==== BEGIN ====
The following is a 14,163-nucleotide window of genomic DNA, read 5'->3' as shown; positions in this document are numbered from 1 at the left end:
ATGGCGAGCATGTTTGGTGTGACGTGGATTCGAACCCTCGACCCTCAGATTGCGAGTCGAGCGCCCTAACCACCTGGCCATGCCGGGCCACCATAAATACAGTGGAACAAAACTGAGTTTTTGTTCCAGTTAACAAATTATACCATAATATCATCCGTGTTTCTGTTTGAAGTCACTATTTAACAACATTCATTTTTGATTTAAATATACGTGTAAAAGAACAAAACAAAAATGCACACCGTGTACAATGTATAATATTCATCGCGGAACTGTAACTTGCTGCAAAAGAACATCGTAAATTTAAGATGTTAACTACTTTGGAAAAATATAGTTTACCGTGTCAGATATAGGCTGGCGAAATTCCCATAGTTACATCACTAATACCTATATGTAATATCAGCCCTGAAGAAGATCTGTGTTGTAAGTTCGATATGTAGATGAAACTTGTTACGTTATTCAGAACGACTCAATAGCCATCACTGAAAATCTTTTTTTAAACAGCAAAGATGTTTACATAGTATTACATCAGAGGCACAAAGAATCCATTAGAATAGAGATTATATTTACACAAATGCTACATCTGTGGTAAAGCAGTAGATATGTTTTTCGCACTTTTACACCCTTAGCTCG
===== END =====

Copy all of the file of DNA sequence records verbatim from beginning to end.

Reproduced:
The following is a 14,163-nucleotide window of genomic DNA, read 5'->3' as shown; positions in this document are numbered from 1 at the left end:
ATGGCGAGCATGTTTGGTGTGACGTGGATTCGAACCCTCGACCCTCAGATTGCGAGTCGAGCGCCCTAACCACCTGGCCATGCCGGGCCACCATAAATACAGTGGAACAAAACTGAGTTTTTGTTCCAGTTAACAAATTATACCATAATATCATCCGTGTTTCTGTTTGAAGTCACTATTTAACAACATTCATTTTTGATTTAAATATACGTGTAAAAGAACAAAACAAAAATGCACACCGTGTACAATGTATAATATTCATCGCGGAACTGTAACTTGCTGCAAAAGAACATCGTAAATTTAAGATGTTAACTACTTTGGAAAAATATAGTTTACCGTGTCAGATATAGGCTGGCGAAATTCCCATAGTTACATCACTAATACCTATATGTAATATCAGCCCTGAAGAAGATCTGTGTTGTAAGTTCGATATGTAGATGAAACTTGTTACGTTATTCAGAACGACTCAATAGCCATCACTGAAAATCTTTTTTTAAACAGCAAAGATGTTTACATAGTATTACATCAGAGGCACAAAGAATCCATTAGAATAGAGATTATATTTACACAAATGCTACATCTGTGGTAAAGCAGTAGATATGTTTTTCGCACTTTTACACCCTTAGCTCG